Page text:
DPC gives green light for mortuary project, with conditions
Outline planning permission was granted for the construction of a mortuary on Cemetery Road during Thursday’s meeting of the Development and Planning Commission.
During the meeting Christopher Key, the interim Deputy Town Planner, read the Town Planner’s report noting the comments from various entities.
However, the lack colour of the building and parking for a hearse to unload or load a coffin was noted, with a recommendation that the issues be addressed when filing for full planning permission.
The building would be sited where the temporary cabins are located at the entrance to the cemetery.
“In terms of overall assessment we have no objection to the removal of the cabins, they are an eyesore,” said Mr Key.
“We also consider that this is an appropriate site for the location of the mortuary, especially its proximity to the cemetery.”
“We have no objections to the proposed scale, mass or height of the proposed building.”
“We have no objection to a simple design building and we do know that there are industrial buildings in the area.”
“However, whilst we appreciate that it's an outline application, we do have some concerns with the design of the buildings such as the facade treatment and the colour and the tones which are proposed.”
“Currently, the visuals have been submitted present the building as slightly generic and slightly gloomy.”
“We feel it could be visually enhanced and improved through the detailed design process.”
“We feel there's potential to incorporate design features of the surrounding such buildings such as the stairs, the green bounding, which is on the adjacent cemetery buildings and also feel that they can incorporate terracotta so that tiles which do exist, and that features like this could provide added warmth and depth to what's being proposed.”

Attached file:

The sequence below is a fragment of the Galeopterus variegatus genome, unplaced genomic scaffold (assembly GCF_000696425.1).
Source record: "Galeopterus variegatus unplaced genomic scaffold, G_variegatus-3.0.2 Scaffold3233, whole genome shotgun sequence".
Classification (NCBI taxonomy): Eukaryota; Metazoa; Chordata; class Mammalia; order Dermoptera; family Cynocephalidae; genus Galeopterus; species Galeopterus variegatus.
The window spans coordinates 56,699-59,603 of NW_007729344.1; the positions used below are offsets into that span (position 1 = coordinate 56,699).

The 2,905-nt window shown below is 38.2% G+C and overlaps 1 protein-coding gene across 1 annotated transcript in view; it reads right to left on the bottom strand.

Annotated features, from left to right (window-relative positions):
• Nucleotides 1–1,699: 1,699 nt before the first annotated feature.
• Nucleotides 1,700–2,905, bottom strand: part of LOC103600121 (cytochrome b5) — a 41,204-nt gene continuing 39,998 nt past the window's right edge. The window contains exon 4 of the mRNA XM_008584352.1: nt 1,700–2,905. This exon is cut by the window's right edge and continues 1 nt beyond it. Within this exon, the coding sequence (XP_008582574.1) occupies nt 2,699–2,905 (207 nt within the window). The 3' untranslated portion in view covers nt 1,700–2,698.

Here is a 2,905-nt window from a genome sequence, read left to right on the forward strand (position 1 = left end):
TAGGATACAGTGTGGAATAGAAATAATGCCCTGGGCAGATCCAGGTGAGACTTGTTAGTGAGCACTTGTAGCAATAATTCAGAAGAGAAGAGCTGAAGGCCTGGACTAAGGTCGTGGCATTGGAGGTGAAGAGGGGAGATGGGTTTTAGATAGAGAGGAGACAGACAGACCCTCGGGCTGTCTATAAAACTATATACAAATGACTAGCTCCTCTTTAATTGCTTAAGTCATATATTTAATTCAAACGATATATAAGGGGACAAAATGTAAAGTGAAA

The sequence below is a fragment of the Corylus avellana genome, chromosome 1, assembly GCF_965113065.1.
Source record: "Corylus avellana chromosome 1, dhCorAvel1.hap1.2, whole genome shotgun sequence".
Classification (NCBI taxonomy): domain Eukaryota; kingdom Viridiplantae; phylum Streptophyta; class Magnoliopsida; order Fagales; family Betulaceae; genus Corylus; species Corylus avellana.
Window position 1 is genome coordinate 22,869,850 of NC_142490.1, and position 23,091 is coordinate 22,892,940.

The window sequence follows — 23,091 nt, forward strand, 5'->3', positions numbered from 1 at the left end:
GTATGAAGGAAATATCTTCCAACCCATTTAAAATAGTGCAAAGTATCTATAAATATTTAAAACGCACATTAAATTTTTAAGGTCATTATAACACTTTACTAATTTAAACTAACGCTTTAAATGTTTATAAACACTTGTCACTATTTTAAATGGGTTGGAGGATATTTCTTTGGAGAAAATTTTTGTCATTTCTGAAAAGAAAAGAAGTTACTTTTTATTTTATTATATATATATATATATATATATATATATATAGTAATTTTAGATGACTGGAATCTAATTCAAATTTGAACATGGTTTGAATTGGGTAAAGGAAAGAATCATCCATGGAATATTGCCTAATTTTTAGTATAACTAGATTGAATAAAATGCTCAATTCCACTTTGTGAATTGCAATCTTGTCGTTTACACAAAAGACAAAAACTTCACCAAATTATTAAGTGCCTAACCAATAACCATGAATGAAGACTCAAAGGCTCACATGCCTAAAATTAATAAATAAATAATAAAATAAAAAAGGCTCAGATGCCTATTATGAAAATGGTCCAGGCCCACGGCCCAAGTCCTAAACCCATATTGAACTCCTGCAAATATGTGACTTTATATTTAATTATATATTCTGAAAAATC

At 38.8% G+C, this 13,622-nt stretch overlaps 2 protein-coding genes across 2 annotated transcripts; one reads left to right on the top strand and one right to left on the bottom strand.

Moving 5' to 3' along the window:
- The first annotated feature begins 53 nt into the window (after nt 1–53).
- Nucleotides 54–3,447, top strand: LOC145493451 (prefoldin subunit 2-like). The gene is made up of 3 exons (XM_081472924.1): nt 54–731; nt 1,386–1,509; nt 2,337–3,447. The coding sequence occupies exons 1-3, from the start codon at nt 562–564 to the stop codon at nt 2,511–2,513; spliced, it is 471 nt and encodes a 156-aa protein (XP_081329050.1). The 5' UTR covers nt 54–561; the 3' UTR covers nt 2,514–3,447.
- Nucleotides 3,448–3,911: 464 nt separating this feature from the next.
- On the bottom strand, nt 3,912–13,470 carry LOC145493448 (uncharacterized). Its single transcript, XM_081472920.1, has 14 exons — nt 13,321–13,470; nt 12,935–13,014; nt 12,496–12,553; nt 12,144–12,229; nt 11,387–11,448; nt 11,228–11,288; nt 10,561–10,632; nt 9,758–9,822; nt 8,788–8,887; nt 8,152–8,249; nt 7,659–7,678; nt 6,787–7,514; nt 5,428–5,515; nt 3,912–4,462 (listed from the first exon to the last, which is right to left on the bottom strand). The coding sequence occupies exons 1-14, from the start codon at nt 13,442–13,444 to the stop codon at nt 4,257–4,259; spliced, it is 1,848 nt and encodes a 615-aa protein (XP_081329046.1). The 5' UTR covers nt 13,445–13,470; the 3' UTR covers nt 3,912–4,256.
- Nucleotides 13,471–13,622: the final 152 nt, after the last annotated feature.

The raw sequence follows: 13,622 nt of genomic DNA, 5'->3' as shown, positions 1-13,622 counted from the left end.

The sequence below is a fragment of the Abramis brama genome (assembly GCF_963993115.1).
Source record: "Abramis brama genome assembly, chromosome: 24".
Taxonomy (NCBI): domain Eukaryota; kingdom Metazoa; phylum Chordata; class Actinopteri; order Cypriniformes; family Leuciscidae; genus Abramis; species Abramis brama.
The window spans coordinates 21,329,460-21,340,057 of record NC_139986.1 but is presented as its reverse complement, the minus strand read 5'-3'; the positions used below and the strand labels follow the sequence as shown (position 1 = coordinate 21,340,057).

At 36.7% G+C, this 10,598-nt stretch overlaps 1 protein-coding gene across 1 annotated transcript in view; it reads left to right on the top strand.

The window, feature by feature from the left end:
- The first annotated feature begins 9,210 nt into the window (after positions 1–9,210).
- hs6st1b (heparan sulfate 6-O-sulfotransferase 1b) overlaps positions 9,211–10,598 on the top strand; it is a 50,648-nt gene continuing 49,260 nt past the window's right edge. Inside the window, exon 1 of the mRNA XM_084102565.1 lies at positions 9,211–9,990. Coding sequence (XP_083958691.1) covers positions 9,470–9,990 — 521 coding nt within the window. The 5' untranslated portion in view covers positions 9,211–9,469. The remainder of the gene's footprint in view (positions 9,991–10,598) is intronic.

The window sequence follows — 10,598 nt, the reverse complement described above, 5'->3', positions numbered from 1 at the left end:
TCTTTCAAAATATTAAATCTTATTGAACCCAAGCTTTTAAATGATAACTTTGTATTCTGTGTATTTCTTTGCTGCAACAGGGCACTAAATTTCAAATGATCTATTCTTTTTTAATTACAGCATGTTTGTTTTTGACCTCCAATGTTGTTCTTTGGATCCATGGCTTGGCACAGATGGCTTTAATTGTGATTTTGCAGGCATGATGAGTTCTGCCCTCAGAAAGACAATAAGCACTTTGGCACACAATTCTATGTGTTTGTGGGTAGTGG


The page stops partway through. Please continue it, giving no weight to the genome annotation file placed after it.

The DPC also suggested including green landscape features such as planters or creeping plants on parts of the elevations, in order to “soften” the proposed building.
“We also have concerns that it seems to be that parking issues have been overlooked in terms of what's been proposed as there's no designated parking for hearses, visitors or employees,” Mr Key added, while acknowledging the constraints of the site.
“At the very least there should be motorcycle cycle parking for and there should be a designated area for hearses to stop and carry out their business.”
Overall, the town planner recommended that outline planning permission be issued, but subject to conditions regarding design and parking.
Dr John Cortes, the Minister for Heritage, agreed that “the design needs a lot of work”.
“I think we can't forget that the building to the west is an old cottage, a very, very old cottage,” he said.
“In fact, it appears in the rock model in the museum.”
Claire Montado from the Heritage Trust also voiced concerns on the design because the building is in a historical area.
Although not a planning consideration, Janet Howitt from the ESG asked if anyone knew if the services of the mortuary would be provided free by the Government, as in the past, or whether a private firm would take over the operations of the business and therefore charge a fee.
None of the DPC members had the knowledge of the planned workings of the mortuary to answer her question.
Also gaining approval during the meeting was the proposed extension to Rock Gardens to provide two additional residential units, including installation of a lift, gym and ancillary works.
There were four objectors to this development, with both Ms Howitt and Dr Cortes voicing the fact that when the original development was proposed nearly 20 years ago, they were against its creation then and would be against any expansion today.
However, with seven people voting in favour the application was approved.
The proposed loft conversion, extension and other works to 51b Europa Road was also approved by all members.